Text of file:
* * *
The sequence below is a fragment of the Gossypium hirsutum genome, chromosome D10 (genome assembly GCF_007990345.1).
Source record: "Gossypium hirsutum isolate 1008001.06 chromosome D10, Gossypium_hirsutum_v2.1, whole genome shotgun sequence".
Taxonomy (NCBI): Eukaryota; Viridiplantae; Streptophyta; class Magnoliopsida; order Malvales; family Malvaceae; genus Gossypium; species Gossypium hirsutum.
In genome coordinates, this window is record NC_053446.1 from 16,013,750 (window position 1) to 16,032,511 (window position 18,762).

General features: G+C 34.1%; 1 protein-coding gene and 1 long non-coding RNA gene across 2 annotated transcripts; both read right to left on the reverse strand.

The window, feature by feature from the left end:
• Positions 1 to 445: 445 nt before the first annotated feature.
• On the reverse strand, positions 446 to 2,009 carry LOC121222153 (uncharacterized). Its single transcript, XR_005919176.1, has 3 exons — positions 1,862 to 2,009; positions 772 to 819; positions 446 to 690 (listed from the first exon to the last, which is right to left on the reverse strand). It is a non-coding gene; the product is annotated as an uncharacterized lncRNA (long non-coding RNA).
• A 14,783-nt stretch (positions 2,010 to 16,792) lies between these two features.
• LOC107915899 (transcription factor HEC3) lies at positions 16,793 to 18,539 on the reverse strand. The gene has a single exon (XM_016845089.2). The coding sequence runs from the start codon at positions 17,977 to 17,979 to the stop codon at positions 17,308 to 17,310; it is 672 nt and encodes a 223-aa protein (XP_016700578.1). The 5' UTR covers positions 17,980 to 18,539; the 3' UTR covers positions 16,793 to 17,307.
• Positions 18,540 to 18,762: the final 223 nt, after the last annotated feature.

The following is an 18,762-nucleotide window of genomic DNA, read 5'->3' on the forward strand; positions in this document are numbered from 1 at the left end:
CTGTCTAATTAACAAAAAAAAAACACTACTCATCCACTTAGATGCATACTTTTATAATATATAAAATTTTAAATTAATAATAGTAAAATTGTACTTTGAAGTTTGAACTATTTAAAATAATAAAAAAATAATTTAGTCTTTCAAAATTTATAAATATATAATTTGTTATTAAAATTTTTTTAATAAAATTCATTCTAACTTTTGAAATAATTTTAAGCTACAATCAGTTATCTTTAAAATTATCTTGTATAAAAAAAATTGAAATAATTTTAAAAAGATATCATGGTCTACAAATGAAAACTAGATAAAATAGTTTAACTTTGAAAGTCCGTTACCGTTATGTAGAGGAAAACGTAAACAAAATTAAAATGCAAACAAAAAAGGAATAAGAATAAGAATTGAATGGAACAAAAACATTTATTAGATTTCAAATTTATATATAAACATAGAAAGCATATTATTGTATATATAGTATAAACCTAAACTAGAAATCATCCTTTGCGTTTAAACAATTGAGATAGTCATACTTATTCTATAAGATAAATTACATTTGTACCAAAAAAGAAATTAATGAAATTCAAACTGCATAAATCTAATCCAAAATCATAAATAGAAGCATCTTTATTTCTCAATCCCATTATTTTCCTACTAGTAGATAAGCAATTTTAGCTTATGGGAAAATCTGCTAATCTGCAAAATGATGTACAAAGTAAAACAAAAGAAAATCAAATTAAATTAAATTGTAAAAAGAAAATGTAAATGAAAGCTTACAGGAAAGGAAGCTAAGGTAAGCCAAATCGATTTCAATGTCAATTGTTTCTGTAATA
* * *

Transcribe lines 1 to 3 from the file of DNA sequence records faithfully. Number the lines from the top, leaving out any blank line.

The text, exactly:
The sequence below is a fragment of the Gossypium hirsutum genome, chromosome D10 (genome assembly GCF_007990345.1).
Source record: "Gossypium hirsutum isolate 1008001.06 chromosome D10, Gossypium_hirsutum_v2.1, whole genome shotgun sequence".
Taxonomy (NCBI): Eukaryota; Viridiplantae; Streptophyta; class Magnoliopsida; order Malvales; family Malvaceae; genus Gossypium; species Gossypium hirsutum.